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Monday, May 19, 2008

Nursing Resource Slides: Third Spacing: Where has all the fluids gone?

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Nursing Resource Slides: Third Spacing: Where has all the fluids gone? Slide Transcript
Slide 1: Third-Spacing: Where Has All the Fluid Gone? By Marcia Bixby, RN, CS, CCRN, MS Nursing made Incredibly Easy! September/October 2006 2.5 ANCC/AACN contact hours Online: © 2006 by Lippincott Williams & Wilkins. All world rights reserved.

Slide 2: Fluids 101  Fluids bring nutrition and oxygen into the cells and remove wastes  Fluid is divided into two compartments: intracellular and extracellular  Extracellular is divided into interstitial and intravascular

Slide 3: Fluids 101  The body’s fluid should be in balance; volume entering the body = volume leaving the body  Fluid loss occurs via urine, sweat, stool, and incidental losses from respiratory effort

Slide 4: On the Move  Diffusion: Passive movement of fluid from an area of higher concentration to an area of lower concentration  Osmosis: Water movement through a selectively permeable membrane from an area of lower concentration to an area of higher concentration

Slide 5: On the Move  Active transport: Movement of molecules against a concentration as they move from an area of lower concentration to an area of higher concentration; this movement requires energy  Third spacing occurs when the fluid is “trapped” in the interstitial spaces

Slide 6: How Fluids Affect Cells: Isotonic Solutions

Slide 7: How Fluids Affect Cells: Hypertonic Solutions

Slide 8: How Fluids Affect Cells: Hypotonic Solutions

Slide 9: Decreased Oncotic Pressure  Loss of albumin or protein leads to decreased oncotic pressure, causing fluid to “leak” from the intravascular space to the interstitial space  Due to the loss in circulating fluid volume, cardiac output decreases

Slide 10: Causes of Fluid Shifts  Albumin losses can occur in liver failure, liver dysfunction, and malnutrition  Albumin losses can lead to fluid shifting into the peritoneum, causing ascites  Destruction of endothelial cells, such as in bowel surgery, can cause fluid to move and be trapped in the interstitial spaces  Fluid trapped in the lungs can lead to pulmonary edema

Slide 11: Inside the Cells  Interstitial fluid trapping can cause compression of the microvasculature, resulting in hypoperfusion and ischemia  Inflammatory “mediators” are released into the bloodstream, which can lead to systemic inflammatory response syndrome (SIRS)  Multiple organ dysfunction syndrome (MODS) occurs, leading to organ failure and death

Slide 12: Mediators of SIRS and MODS

Slide 13: What Happens When Fluids Shift?  With decreased circulating volume, baroreceptors in the aorta are activated  Sympathetic nervous system releases epinephrine and norepinephrine, causing vasoconstriction and an increased heart rate  Kidneys launch the renin-angiotensin-aldosterone system in response to a lower glomerular filtration rate  All this happens with the goal of increasing circulating volume, blood pressure, and cardiac output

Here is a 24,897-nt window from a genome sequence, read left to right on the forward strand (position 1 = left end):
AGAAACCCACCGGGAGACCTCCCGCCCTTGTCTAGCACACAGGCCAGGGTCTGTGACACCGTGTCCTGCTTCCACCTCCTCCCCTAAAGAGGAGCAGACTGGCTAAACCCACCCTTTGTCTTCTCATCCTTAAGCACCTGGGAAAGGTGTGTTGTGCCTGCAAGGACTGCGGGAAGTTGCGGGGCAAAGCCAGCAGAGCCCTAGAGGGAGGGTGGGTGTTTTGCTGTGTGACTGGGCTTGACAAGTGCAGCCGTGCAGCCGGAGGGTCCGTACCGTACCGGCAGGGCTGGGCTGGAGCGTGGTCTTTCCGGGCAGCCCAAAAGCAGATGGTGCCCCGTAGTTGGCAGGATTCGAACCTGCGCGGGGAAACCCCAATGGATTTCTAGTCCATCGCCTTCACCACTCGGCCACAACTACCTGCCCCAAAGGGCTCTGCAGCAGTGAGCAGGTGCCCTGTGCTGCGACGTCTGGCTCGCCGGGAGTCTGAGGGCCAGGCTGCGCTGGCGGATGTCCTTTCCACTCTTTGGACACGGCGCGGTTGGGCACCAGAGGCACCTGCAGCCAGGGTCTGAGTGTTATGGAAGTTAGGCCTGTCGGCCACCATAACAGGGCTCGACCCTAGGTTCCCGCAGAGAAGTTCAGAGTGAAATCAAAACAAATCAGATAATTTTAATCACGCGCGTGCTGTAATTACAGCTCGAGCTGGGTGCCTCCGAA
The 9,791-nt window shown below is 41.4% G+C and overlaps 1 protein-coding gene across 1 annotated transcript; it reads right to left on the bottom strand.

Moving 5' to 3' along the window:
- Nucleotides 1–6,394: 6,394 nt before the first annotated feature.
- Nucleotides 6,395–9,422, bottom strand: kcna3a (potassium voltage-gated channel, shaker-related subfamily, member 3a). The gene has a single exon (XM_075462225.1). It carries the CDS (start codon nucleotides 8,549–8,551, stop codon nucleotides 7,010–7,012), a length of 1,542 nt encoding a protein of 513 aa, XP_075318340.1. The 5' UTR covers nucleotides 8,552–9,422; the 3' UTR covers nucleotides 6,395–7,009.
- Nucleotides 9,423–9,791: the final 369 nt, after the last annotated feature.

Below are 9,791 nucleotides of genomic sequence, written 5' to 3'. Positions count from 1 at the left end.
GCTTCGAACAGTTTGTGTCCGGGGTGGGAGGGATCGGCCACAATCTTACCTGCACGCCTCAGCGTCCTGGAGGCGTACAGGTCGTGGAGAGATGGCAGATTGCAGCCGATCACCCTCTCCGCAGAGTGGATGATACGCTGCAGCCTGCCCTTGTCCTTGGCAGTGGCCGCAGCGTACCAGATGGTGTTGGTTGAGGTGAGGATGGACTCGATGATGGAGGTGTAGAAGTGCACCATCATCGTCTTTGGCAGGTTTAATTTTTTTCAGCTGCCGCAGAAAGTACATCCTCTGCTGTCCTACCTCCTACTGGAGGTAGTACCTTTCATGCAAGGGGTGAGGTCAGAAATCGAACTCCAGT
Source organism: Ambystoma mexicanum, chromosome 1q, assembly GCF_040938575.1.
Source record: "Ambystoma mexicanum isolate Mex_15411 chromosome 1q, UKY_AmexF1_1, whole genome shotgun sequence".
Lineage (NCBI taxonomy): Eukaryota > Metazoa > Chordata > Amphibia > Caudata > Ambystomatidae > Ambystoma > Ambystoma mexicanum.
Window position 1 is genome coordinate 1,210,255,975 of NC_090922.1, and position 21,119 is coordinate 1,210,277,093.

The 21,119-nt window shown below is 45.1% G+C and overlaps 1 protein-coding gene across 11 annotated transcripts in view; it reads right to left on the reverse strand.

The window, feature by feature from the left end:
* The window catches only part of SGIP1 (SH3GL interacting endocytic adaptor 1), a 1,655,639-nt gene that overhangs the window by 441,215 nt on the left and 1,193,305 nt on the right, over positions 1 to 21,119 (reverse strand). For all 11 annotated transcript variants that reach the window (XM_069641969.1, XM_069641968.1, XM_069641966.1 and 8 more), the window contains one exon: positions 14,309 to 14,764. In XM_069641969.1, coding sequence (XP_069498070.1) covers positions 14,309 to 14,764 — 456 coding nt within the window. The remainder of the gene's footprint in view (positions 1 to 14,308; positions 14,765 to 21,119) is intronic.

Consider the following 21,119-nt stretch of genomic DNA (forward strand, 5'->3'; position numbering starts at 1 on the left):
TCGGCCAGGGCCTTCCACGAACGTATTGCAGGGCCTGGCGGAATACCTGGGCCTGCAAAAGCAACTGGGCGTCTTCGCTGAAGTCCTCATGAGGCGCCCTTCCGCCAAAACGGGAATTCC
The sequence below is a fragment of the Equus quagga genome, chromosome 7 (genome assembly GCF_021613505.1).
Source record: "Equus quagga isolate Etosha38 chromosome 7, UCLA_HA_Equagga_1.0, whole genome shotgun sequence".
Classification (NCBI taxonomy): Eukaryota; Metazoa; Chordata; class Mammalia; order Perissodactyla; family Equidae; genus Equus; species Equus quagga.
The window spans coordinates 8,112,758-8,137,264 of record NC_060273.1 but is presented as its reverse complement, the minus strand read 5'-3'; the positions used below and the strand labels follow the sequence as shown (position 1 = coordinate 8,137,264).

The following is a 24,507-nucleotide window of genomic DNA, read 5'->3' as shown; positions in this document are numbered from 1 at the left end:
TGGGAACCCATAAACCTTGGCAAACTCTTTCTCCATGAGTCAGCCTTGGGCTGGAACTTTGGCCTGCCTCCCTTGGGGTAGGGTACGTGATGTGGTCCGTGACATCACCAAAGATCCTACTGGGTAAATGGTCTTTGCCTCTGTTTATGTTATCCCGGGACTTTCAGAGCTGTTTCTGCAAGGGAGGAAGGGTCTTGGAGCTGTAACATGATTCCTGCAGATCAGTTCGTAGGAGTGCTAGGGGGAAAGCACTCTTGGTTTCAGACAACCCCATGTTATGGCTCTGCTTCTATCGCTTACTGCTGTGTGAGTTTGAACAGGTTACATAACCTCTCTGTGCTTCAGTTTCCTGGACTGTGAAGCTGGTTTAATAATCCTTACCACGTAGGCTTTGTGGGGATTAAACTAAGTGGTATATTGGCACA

Slide 14: Fluid Shift in the Bowel  Causes abdominal distention  Measure bladder pressure and abdominal girth at least every 4 to 8 hours while signs are abnormal

Slide 15: Making the Grade  A patient’s intra-abdominal pressure (IAP) determines if he has intra-abdominal hypertension.  According to the World Society of Abdominal Compartment Syndrome, there are four grades of intra- abdominal hypertension:  Grade I: IAP of 12 to 15 mm Hg  Grade II: IAP of 16 to 20 mm Hg  Grade III: IAP of 21 to 25 mm Hg  Grade IV: IAP of > 25 mm Hg

Slide 16: Complications of Abdominal Swelling  Decreased cardiac output leads to decreased blood pressure, which causes:  increased pressure on the aorta and the iliac and femoral arteries, leading to decreased cardiac output and decreased blood pressure  impaired kidney function  impaired blood flow to the bowel, liver, and spleen

Slide 17: Monitoring the Patient  Fluid shift will either resolve over the next several hours (up to 48 hours) or the patient will continue to develop bowel edema and, eventually, ischemia  Closely monitor vital signs, urine output, peripheral perfusion, mental status, ventilation/perfusion status, hematocrit/hemoglobin, serum electrolytes (elevated lactate may indicate bowel ischemia)

Slide 18: Fluid Resuscitation  Administer maintenance I.V. isotonic fluid plus intermittent colloids (i.e., albumin); pulls fluid from the interstitial spaces into the intravascular space  Small dose of a loop diuretic, such as furosemide (Lasix) may be ordered if kidneys can’t get rid of the excess fluid  If hemoglobin is low, infuse blood products, such as packed red blood cells, as ordered to help increase oxygen and pull fluid from the interstitial space

Slide 19: If Bowel Ischemia Occurs  A kidney-ureter-bladder X-ray (KUB) may be done; it will show bowel edema and any “free air,” which may indicate bowel perforation  A CT scan can detect worsening bowel edema, inadequate perfusion, and hematomas  Patient may need further surgery to repair a perforated bowel or to decrease edema

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